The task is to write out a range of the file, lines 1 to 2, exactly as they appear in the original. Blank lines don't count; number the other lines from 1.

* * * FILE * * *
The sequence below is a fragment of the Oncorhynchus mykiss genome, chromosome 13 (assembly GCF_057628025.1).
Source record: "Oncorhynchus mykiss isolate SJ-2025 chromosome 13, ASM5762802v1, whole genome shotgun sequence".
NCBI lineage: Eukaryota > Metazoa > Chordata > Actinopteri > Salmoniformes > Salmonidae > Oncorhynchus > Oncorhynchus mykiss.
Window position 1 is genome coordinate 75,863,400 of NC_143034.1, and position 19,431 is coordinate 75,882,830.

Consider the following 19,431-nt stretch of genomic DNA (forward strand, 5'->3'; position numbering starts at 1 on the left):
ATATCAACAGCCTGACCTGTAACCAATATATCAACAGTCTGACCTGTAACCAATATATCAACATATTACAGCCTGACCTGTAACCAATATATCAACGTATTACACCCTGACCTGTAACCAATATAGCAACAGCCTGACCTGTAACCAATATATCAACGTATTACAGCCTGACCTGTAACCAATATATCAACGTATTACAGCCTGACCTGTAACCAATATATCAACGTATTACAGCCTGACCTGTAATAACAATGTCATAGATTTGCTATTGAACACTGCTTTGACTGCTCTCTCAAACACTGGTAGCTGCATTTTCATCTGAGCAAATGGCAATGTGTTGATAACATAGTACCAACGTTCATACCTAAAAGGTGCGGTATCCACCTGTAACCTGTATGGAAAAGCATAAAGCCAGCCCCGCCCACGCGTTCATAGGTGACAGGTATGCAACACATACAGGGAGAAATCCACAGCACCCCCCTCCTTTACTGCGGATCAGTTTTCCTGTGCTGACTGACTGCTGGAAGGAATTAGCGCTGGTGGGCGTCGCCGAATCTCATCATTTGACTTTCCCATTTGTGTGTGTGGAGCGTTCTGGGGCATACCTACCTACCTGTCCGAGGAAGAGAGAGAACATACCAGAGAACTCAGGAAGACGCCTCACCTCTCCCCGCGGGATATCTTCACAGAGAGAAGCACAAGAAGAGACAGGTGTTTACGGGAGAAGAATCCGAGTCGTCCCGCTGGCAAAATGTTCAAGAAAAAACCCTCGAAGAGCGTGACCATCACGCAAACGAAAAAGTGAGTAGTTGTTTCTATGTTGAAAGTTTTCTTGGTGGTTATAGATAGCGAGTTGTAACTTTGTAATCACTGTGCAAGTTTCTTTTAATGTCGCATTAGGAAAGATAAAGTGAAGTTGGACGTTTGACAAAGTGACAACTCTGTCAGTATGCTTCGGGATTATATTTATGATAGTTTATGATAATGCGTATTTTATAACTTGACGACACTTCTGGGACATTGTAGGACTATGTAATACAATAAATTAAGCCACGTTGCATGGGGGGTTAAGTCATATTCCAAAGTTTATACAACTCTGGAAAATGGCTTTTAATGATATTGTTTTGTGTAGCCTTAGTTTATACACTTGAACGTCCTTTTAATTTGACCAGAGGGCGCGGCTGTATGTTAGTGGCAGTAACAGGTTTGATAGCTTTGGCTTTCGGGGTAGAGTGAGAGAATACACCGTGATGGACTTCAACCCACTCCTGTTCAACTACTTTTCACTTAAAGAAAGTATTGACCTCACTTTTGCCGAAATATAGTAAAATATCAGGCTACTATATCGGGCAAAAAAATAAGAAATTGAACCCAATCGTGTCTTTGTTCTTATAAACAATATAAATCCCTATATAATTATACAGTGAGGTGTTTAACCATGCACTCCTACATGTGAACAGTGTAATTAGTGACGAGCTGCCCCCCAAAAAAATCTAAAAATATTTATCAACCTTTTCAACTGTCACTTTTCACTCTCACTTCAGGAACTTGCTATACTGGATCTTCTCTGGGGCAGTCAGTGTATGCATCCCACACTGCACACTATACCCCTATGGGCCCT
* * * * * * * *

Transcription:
The sequence below is a fragment of the Oncorhynchus mykiss genome, chromosome 13 (assembly GCF_057628025.1).
Source record: "Oncorhynchus mykiss isolate SJ-2025 chromosome 13, ASM5762802v1, whole genome shotgun sequence".